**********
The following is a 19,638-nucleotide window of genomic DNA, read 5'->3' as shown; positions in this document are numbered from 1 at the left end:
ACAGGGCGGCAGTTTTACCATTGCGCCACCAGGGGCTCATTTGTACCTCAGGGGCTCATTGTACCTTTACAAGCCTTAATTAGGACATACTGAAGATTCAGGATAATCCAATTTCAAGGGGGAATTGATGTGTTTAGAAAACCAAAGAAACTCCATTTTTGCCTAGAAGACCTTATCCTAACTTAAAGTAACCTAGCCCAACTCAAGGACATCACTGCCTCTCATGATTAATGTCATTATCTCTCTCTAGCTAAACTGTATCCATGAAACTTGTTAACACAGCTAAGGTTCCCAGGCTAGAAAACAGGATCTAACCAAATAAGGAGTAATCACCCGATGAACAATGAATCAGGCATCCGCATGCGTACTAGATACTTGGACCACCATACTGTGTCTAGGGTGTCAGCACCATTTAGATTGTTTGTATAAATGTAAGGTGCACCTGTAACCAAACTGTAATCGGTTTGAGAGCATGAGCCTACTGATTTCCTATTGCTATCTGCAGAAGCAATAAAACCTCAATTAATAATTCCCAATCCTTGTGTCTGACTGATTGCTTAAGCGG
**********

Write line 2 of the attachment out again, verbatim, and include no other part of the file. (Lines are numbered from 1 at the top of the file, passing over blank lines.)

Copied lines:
ACAGGGCGGCAGTTTTACCATTGCGCCACCAGGGGCTCATTTGTACCTCAGGGGCTCATTGTACCTTTACAAGCCTTAATTAGGACATACTGAAGATTCAGGATAATCCAATTTCAAGGGGGAATTGATGTGTTTAGAAAACCAAAGAAACTCCATTTTTGCCTAGAAGACCTTATCCTAACTTAAAGTAACCTAGCCCAACTCAAGGACATCACTGCCTCTCATGATTAATGTCATTATCTCTCTCTAGCTAAACTGTATCCATGAAACTTGTTAACACAGCTAAGGTTCCCAGGCTAGAAAACAGGATCTAACCAAATAAGGAGTAATCACCCGATGAACAATGAATCAGGCATCCGCATGCGTACTAGATACTTGGACCACCATACTGTGTCTAGGGTGTCAGCACCATTTAGATTGTTTGTATAAATGTAAGGTGCACCTGTAACCAAACTGTAATCGGTTTGAGAGCATGAGCCTACTGATTTCCTATTGCTATCTGCAGAAGCAATAAAACCTCAATTAATAATTCCCAATCCTTGTGTCTGACTGATTGCTTAAGCGG